The difference between ESG factor integration and SRI
BY Staff | June 5, 2019
There are certain legal differences between socially responsible investing and the integration of environmental, social and governance factors and it’s important to know the difference, according to a recent paper.
Authored by Randy Baslaugh, partner at McCarthy Tétrault and Hendrik Garz, executive director of thematic research at Sustainalytics, the paper stated that the lines between SRI and ESG have been blurred in the investment industry.
“The purpose of ESG factor integration from the perspective of a pension fund should not be to stop climate change, improve workplace diversity or end child labour,” the paper read. “That is more of what is referred to as SRI investing in this paper. Such results may flow from integrating ESG factors into investment policy, but the purpose of employing ESG factor integration should be to improve financial performance or mitigate financial risk. From a legal perspective, other non-economic goals or aspirations are at best distractions, and at worst departures from proper fiduciary behaviour.”
Language surrounding ESG hasn’t done a clear job of distinguishing the boundary between taking ESG factors into account in the investment process when relevant and promoting ethical or social action for its own sake, the paper said. Such confusing language appears in regulatory notes, legislation and guidance from stakeholders.
For example, Manitoba’s provincial legislation refers to ESG issues an “non-financial” factors, which implies that considering them cannot be directly related to the primary purpose of a pension plan, it said, noting that if an ESG factor can inform performance assessment, sustainability or risk within pension investments, they are financial factors.
However, for Canada overall, the law is quite clear on ESG, the paper said. “In the context of a defined benefit pension fund or fiduciary-directed defined contribution plan, if ESG factors relate to financial performance or risk mitigation, taking them into account is not only allowable, but may be legally required.” Notably, it continued, pensions plans should probably avoid including language in their investment statements that says they never take ESG factors into account.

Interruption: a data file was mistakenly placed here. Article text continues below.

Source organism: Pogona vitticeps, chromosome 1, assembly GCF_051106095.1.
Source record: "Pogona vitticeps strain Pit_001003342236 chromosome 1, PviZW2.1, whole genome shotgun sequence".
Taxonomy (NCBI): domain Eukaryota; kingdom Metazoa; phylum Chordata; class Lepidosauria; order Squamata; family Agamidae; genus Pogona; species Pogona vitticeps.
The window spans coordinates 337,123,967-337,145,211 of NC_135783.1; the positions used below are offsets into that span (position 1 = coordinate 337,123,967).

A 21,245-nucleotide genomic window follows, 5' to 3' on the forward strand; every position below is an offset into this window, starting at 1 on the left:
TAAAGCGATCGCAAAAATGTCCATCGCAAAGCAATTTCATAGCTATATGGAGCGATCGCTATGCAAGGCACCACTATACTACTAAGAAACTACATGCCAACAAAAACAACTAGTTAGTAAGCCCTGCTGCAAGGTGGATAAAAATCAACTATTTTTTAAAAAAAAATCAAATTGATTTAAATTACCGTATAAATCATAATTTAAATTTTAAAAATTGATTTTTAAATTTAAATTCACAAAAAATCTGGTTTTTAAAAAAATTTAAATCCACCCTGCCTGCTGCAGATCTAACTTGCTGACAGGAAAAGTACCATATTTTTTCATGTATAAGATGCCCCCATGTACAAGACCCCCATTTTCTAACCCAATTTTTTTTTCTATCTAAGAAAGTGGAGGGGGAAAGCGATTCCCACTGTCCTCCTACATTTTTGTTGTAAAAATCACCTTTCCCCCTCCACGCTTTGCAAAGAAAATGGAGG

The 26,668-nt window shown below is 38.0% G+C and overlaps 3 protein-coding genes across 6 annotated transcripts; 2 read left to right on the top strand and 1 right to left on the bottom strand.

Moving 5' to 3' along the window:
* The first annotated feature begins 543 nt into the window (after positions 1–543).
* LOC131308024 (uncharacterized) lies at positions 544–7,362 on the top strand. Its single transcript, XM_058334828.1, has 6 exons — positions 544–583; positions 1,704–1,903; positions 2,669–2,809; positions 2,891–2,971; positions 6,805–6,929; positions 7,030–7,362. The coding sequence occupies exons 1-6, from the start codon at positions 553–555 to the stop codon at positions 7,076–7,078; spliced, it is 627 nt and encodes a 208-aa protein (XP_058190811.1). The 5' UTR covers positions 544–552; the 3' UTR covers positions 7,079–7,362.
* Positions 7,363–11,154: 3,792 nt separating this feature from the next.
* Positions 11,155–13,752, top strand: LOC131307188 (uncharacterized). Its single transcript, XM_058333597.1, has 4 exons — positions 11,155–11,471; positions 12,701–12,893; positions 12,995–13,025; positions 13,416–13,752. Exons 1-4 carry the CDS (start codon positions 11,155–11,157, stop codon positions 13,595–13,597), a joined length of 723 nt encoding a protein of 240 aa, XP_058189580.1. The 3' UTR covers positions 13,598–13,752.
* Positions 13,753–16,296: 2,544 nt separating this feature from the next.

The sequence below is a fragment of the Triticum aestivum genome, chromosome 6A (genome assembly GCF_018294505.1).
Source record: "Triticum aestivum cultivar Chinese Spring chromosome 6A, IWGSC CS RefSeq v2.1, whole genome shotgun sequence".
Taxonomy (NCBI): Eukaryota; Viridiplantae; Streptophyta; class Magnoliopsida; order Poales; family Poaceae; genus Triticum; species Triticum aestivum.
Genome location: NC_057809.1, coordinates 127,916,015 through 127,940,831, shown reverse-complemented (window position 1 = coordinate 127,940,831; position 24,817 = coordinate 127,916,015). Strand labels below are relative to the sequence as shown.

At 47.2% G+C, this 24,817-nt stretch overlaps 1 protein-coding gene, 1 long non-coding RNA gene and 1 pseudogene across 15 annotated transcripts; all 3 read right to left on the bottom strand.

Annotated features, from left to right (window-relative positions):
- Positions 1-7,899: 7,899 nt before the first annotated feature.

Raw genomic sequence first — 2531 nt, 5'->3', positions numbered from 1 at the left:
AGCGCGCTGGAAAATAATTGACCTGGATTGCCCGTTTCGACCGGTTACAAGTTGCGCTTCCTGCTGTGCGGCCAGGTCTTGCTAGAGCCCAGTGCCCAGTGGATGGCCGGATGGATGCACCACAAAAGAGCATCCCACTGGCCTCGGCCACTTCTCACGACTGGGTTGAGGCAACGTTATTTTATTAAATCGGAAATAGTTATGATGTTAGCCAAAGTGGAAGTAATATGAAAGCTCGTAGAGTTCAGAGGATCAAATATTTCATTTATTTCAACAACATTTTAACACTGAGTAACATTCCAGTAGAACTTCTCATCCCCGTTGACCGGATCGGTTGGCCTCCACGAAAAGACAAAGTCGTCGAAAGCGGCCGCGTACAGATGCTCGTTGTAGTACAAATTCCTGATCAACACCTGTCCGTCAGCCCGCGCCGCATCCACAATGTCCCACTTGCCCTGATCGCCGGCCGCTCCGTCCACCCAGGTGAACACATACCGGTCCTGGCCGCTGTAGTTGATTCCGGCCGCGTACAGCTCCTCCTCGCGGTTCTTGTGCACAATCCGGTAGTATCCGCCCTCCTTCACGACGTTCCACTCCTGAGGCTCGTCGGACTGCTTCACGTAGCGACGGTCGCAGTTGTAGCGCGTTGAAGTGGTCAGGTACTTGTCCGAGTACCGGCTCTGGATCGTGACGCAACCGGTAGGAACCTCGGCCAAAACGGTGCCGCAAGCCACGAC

When it comes to what should be described as SRI, the law is quite different, the paper said. “The general legal rule is that fiduciaries cannot exercise a discretionary investment power in a manner that does not relate to carrying out the purposes of the trust.”
There are, however, certain circumstances where opening up the discretionary power of an investor, on an ethical or moral basis, can be acceptable, noted the paper.
For example, the paper suggested it could be acceptable for fiduciaries to establish some kind of socially responsible investment policy which they could then follow, as long as the financial interests and benefits of those whom they represent remains paramount and the investment policy is consistent with legal standards of care and prudence.
“The bottom line is that unlike the law which clearly permits, and arguably requires ESG integration as a part of the economic analysis to achieve financial goals, investing to achieve SRI goals is more complicated and uncertain,” the paper read. “The main problem is how, in legal and practical terms, the decisions of fiduciaries to consider non-economic goals can be compatible with their duty to maximize the plan’s investment returns for the benefit of its active and retired members without undue risk of loss. As a consequence, fiduciary decisions to pursue SRI should be rare, and when made, should be well-documented.”
The paper then outlined some dos and don’ts of ESG disclosure, including having it reviewed by a lawyer, keeping it short and to the point and never saying never.